Northeastern Section - 54th Annual Meeting - 2019

Paper No. 38-6
Presentation Time: 3:10 PM


ABBOTT, Dallas H., CCNY, New York, NY 10031; LDEO of Columbia University, 61 Rt. 9W, Palisades, NY 10964 and MENKE, William, Lamont-Doherty Earth Observatory, 61 Route 9W, Palisades, NY 10964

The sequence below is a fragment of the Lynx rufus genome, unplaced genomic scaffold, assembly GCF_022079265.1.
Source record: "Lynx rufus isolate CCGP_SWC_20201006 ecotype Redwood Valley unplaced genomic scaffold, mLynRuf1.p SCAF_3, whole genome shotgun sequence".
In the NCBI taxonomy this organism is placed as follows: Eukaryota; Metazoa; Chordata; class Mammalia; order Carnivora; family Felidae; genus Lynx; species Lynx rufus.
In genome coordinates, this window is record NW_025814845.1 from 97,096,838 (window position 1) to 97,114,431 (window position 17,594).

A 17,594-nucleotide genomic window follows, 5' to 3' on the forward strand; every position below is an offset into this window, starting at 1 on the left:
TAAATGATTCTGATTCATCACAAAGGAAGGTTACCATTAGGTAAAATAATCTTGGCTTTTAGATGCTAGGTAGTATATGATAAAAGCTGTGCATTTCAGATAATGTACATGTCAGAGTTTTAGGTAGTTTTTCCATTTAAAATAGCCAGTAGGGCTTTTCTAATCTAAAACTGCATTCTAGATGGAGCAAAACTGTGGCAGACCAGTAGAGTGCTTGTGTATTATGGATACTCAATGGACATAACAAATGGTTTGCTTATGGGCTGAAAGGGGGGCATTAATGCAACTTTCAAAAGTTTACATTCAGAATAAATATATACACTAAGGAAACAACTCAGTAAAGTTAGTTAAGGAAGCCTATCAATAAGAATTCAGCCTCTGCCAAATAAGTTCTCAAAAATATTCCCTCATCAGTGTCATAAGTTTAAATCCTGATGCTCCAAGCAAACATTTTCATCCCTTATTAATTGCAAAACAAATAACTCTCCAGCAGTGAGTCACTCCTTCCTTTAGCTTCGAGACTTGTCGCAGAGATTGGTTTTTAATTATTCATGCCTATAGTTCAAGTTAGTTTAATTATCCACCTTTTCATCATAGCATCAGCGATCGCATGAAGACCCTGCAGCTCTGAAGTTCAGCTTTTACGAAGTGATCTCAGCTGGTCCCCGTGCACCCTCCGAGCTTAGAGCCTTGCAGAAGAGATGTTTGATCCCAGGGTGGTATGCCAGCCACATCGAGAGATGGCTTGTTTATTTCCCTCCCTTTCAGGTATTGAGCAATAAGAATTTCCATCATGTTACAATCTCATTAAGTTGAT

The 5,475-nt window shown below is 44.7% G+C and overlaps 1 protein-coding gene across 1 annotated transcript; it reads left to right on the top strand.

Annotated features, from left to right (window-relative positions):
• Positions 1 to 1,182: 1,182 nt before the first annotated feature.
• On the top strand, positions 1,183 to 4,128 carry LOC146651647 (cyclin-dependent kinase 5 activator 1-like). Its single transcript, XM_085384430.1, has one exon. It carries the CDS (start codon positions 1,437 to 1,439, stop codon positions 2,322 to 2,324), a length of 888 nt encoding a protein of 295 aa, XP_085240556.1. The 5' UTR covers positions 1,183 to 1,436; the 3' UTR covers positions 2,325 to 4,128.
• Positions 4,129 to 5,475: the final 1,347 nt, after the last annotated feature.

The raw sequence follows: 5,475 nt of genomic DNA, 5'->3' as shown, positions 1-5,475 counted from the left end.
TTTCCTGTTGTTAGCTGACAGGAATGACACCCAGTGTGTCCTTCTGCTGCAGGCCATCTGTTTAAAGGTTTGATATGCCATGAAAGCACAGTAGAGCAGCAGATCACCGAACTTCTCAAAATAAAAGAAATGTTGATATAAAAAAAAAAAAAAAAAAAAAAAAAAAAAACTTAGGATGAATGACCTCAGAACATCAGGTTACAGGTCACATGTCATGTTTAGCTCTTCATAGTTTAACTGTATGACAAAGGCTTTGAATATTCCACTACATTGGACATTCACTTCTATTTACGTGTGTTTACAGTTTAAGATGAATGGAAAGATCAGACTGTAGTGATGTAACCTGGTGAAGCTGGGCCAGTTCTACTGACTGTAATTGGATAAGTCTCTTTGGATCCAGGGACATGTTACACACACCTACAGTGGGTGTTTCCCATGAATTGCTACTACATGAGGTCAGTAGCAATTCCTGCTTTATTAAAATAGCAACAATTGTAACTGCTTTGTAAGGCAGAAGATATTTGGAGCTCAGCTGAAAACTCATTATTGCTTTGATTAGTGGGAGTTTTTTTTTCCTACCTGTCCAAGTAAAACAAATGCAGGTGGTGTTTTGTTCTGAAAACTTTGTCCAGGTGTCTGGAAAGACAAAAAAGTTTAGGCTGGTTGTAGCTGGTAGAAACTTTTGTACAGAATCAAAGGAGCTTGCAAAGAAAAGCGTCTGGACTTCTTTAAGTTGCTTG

Thermal springs can indicate high regional heat flow and deep penetration of water into the crust. Following Gilbert’s usage, we define a thermal spring as one with an anomaly of more than 15°F (8.3°C). We also define a “half-thermal” spring as one with an anomaly of half that amount (7.5°F, 4.2°C). We visited over 100 springs in New England, New Jersey and New York and measured their water temperature, elevation, location, and flow rate. We derived a temperature anomaly for each spring, as the water temperature minus the mean air temperature at the site, estimated using NOAA climate data and corrected for elevation. We visited the three previously studied thermal springs and described eight new half-thermal springs. All of the thermal springs and all but one of the half-thermal springs lie within the Northern Appalachian Anomaly (NAA), an area where seismic tomography has identified unusually hot asthenosphere. Our findings suggest that the hot asthenosphere is locally warming the crust. We more fully test this hypothesis by developing and analyzing a database of over 500 springs, 400 from historical sources. This more extensive data set contains 8 thermal springs and 40 half-thermal springs. Seven out of 8 thermal springs and 28 out of 40 half-thermal springs lie within the footprint of the NAA. The other 12 half-thermal springs mostly are located in western New York State. Many of the thermal and half-thermal springs are associated with thrust faults, carbonate rocks, or both. For instance, the two thermal springs in Williamstown, Massachusetts are on thrust faults with carbonate rich rock in the footwall and the more silicic meta-sediments of the Taconic Allochthon in the hanging wall. Overall, our data point to a model where specific fault configurations favor the escape of warmer fluids from depth.